Forty-one percent are providing internships and apprenticeships, peaking at 61% in China. Entrepreneurs that have competed in the EY Entrepreneur Of The YearTM Program worldwide are ahead of the curve in this respect, being almost twice as likely to mentor young people, or provide internships and apprenticeships compared to the rest of the world’s entrepreneurs.

Young people have entrepreneurial ambitions, but need support

For the first time this year, we talked to 2,807 young people aged 18 to 25 in education or involved in the jobs market, to get an idea of their career aspirations and find out how entrepreneurship fits into their plans.

Many have entrepreneurial ambitions, with 65% planning to run their own business at some point in their careers, 27% immediately and 38% after working for someone else first. Indeed, one in four (25%) of young people have already started drawing up a business plan.

Notably, what young people with entrepreneurial ambitions most value is guidance and support from today’s entrepreneurs. A “hands-on” internship and mentoring from a leading entrepreneur are seen as the most likely to help them fulfill their goals (39%).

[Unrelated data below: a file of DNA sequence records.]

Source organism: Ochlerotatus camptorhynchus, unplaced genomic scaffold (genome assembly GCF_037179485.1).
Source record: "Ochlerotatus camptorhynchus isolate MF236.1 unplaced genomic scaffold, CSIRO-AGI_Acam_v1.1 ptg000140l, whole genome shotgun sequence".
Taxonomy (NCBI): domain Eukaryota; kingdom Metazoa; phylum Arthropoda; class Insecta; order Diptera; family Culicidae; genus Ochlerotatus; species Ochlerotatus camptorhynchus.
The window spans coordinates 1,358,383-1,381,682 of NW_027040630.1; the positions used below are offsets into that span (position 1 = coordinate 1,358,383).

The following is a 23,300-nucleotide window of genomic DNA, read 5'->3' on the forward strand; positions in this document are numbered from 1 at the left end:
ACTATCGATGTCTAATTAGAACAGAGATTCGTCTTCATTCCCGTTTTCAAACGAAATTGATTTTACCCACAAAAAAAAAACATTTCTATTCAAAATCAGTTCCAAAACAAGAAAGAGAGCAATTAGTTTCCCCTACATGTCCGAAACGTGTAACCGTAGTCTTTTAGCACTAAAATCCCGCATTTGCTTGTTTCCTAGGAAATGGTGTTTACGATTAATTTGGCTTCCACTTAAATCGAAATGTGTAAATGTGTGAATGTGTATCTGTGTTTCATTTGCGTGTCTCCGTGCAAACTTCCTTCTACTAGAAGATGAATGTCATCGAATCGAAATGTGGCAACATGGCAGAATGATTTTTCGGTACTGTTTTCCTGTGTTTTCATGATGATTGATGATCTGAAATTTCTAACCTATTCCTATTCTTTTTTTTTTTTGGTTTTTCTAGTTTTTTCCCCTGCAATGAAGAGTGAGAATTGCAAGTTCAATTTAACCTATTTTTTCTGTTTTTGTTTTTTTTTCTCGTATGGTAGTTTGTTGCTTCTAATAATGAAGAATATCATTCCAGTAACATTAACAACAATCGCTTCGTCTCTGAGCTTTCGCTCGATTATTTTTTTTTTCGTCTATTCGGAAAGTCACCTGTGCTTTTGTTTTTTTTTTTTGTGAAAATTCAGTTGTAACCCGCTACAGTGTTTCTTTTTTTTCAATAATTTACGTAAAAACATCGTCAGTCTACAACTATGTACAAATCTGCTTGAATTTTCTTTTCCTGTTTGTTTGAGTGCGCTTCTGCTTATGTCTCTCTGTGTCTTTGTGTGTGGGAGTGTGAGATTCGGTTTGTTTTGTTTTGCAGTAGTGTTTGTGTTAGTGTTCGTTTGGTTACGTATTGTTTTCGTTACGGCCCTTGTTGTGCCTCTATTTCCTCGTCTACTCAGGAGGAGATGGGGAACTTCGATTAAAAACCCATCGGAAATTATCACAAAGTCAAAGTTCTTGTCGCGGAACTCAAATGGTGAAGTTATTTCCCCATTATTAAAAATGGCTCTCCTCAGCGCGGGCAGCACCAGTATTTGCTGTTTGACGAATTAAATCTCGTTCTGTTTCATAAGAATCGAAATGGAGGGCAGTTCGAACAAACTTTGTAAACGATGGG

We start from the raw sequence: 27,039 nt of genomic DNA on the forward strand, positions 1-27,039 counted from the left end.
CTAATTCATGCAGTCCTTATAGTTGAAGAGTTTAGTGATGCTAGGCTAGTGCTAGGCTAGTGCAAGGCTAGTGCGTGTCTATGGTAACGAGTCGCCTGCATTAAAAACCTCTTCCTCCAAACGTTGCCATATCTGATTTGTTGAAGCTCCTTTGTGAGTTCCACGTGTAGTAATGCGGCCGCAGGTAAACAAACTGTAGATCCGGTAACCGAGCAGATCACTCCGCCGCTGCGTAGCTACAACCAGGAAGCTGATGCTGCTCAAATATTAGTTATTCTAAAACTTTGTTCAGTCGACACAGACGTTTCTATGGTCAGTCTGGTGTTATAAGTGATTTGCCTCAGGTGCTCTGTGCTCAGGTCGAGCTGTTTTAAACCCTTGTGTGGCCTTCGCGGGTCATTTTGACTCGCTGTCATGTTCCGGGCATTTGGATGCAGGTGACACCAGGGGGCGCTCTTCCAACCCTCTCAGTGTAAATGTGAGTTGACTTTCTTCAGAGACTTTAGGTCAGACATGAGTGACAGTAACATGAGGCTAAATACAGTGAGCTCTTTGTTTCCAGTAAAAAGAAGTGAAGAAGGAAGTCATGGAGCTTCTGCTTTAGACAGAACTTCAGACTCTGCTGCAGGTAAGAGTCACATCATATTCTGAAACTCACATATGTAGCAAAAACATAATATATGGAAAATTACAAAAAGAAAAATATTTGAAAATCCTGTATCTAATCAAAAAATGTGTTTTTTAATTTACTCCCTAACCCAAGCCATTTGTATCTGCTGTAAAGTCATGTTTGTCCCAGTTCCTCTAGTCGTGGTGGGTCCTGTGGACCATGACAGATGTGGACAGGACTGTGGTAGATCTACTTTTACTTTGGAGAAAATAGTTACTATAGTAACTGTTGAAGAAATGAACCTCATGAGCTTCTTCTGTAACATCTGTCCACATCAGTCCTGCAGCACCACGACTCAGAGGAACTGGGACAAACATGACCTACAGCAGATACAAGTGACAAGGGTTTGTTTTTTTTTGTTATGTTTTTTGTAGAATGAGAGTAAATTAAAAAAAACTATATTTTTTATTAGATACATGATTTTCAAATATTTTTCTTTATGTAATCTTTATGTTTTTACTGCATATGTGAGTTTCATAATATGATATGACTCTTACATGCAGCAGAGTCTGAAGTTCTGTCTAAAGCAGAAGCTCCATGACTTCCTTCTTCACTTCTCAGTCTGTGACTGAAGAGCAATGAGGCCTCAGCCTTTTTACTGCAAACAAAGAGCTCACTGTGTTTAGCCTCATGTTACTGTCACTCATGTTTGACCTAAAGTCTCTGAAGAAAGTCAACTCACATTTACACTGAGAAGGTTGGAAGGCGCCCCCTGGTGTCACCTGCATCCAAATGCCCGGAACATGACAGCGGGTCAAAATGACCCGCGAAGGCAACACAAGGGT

It is striking therefore that only 36% say they feel they get enough support from local entrepreneurs, despite 79% of entrepreneurs feeling they do enough to support young people.

At EY, we support youth with entrepreneurial ambitions, through the alliances and initiatives we partner with around the world such as Mara Mentor and Endeavour.

Funding is the biggest barrier to success

In forging ahead with their business aspirations, young people are very much aware of the challenges they face. Topping the list of barriers that could prevent young people from fulfilling their ambitions is:

  • Lack of access to funding and negative economic factors (both 43%)
  • Competition (25%)
  • Lack of access to good advice and self-belief (25%)
  • Limited internships (18%)

Sita concludes: “With an estimated 1 billion people workforce in Africa by 2040, we must harness the ambition and optimism displayed by youth or we risk a lost generation of young people, with long-term personal and economic costs.

There is an urgent need for business leaders, entrepreneurs and policy-makers to offer young people the support they need to fulfill their potential, through funding, but also through hands-on support, mentoring, job opportunities and on-the-job training.”